The important climate provisions in the budget reconciliation bill aren’t the only important investments at risk of being left on the cutting room floor. Michigan LCV and our partners continue to demand that critical environmental justice measures be included in the Build Back Better Act, such as policies to address toxic pollution (see the full list of priority environmental justice investments included in the House’s bill).

One of those absolutely critical investments is to prevent lead-in-drinking water contamination. Thankfully, President Biden has prioritized $45 billion in lead pipe removal across the country, representing a once-in-a-generation opportunity to address this problem NOW and not wait for things to inevitably get worse. 

As the residents of Flint, Michigan know all too well, disinvestment in public drinking water and not prioritizing health in decision-making can yield disastrous results for people, especially children. Like many states, Michigan is dealing with multiple water crises. The cities of Benton Harbor, Hamtramck, and several others continue to struggle with dangerous levels of lead found in public drinking water systems, in homes, and in schools, leaving children at risk of lifelong challenges from lead poisoning (there is no safe level of lead exposure).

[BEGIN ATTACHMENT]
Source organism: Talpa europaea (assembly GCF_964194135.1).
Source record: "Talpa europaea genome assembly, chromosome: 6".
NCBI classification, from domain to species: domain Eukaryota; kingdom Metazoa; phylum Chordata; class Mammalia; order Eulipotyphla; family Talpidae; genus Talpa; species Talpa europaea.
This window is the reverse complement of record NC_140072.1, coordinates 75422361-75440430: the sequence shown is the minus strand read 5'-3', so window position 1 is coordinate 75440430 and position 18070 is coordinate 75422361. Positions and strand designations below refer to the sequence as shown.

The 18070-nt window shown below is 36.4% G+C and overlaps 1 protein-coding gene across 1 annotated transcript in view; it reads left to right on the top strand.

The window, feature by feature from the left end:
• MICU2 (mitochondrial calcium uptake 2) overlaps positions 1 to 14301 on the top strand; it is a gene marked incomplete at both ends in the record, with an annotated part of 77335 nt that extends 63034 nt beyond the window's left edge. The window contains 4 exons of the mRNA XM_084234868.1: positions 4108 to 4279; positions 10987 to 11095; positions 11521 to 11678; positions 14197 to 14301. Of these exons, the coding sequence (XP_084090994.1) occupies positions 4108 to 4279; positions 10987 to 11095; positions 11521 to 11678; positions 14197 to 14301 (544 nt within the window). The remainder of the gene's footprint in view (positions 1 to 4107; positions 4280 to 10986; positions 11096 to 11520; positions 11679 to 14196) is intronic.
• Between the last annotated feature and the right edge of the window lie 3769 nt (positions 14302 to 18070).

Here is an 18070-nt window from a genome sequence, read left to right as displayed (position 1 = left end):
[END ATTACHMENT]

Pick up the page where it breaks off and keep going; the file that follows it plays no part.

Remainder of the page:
Michigan LCV Executive Director Lisa Wozniak wrote at length about Benton Harbor last week in her weekly “Three Things Thursday” (check that out here). Thanks to the tireless advocacy of Benton Harbor community leaders and advocates, we are now seeing increased attention on the problem and actions from government at all levels to ramp up solutions like bottled water distribution, a study on filter effectiveness, and money from the 2022 state budget going to lead service line removal (with a commitment by Governor Whitmer to get all lead lines out in 18 months).